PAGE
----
While I was away, there were a few developments with the textbooks on reserve project. I thought they were worth mentioning here.
First, I won't be presenting or writing formally about the project anytime soon. This makes me a bit sad, as I like to spread the good news in libraryland. But I'm not sure what we could say. We have no budget and little administrative backing (gratitude is a different matter). It seems like the participating businesses could change their minds tomorrow, and the service would be over. It is clearly unsustainable the way it is, plus everywhere I look I see evidence of a sea change as course materials go online.
In fact, a common refrain from students using the textbooks is "Why can't I download this online, for free?" This is a good illustration of the tendency among students to equate online with gratis, and although I don't see it happening, especially under the purview of textbook publishers, the expectation is there, and they may at least get half of what they wish for at some point soon.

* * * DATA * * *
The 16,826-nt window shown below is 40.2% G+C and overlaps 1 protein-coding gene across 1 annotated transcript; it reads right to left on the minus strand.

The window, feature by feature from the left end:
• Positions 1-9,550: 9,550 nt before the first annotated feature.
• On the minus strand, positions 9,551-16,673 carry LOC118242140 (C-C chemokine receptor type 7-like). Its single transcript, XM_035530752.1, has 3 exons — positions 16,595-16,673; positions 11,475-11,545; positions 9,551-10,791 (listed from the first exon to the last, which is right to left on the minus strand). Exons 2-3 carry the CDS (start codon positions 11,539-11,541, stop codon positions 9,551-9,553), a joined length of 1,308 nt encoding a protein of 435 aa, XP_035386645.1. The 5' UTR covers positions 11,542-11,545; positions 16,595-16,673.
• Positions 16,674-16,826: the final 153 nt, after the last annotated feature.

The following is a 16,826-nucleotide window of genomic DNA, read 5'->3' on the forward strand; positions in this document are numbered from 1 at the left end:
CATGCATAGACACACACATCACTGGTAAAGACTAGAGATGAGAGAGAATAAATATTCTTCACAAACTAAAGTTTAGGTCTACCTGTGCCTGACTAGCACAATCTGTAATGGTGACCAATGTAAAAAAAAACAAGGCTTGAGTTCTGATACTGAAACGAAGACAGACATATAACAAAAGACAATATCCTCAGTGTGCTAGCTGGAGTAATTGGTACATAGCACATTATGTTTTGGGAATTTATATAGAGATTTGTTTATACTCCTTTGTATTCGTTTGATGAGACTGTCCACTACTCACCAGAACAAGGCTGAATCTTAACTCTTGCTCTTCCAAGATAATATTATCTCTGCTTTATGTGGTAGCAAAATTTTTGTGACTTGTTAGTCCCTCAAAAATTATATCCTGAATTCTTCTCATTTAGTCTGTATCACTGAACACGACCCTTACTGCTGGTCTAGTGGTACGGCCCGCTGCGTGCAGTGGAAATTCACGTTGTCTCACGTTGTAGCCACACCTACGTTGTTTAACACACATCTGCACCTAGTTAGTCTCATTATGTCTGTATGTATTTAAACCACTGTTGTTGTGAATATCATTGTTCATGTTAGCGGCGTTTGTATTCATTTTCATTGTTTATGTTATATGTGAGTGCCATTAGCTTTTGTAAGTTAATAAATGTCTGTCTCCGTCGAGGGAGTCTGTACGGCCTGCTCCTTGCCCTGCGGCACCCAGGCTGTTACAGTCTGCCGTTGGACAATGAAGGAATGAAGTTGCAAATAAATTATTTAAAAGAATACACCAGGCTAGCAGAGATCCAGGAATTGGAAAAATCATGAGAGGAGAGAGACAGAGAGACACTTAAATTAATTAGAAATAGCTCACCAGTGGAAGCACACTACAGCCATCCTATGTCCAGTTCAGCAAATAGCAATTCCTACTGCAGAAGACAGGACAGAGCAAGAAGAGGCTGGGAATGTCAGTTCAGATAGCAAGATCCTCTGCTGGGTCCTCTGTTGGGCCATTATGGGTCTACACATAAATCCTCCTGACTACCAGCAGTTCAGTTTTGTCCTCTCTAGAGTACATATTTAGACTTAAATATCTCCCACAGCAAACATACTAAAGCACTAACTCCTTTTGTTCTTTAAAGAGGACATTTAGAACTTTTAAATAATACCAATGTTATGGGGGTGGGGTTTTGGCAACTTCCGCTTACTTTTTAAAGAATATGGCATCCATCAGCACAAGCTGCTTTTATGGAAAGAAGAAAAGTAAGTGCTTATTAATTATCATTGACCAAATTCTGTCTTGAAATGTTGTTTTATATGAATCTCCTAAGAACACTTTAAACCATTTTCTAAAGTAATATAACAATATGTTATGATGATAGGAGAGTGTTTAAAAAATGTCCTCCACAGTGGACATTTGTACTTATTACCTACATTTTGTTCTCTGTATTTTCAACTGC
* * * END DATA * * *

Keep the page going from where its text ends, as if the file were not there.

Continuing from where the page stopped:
Another trend is that students taking online classes expect support from our physical library. Most recently, a student living in Camden and taking a class online expected the book at our Camden campus location. We have a sharing agreement with Rutgers Camden, but the Blackwood campus is the primary location for the college, and we did have the book at the Blackwood library. This was apparently insufficient for the student. I should figure out how to capture this as data -- it would be interesting to have numbers showing how much we are supporting the online classes.
We've also had a couple of thefts, one where it seemed the person walked straight through the security gates. What's that saying in libraryland, about how stolen books are the highest praise for your collection?
But as the end of the semester approaches, overall I'm still satisfied that we're providing a popular service to the college community.
19 hours ago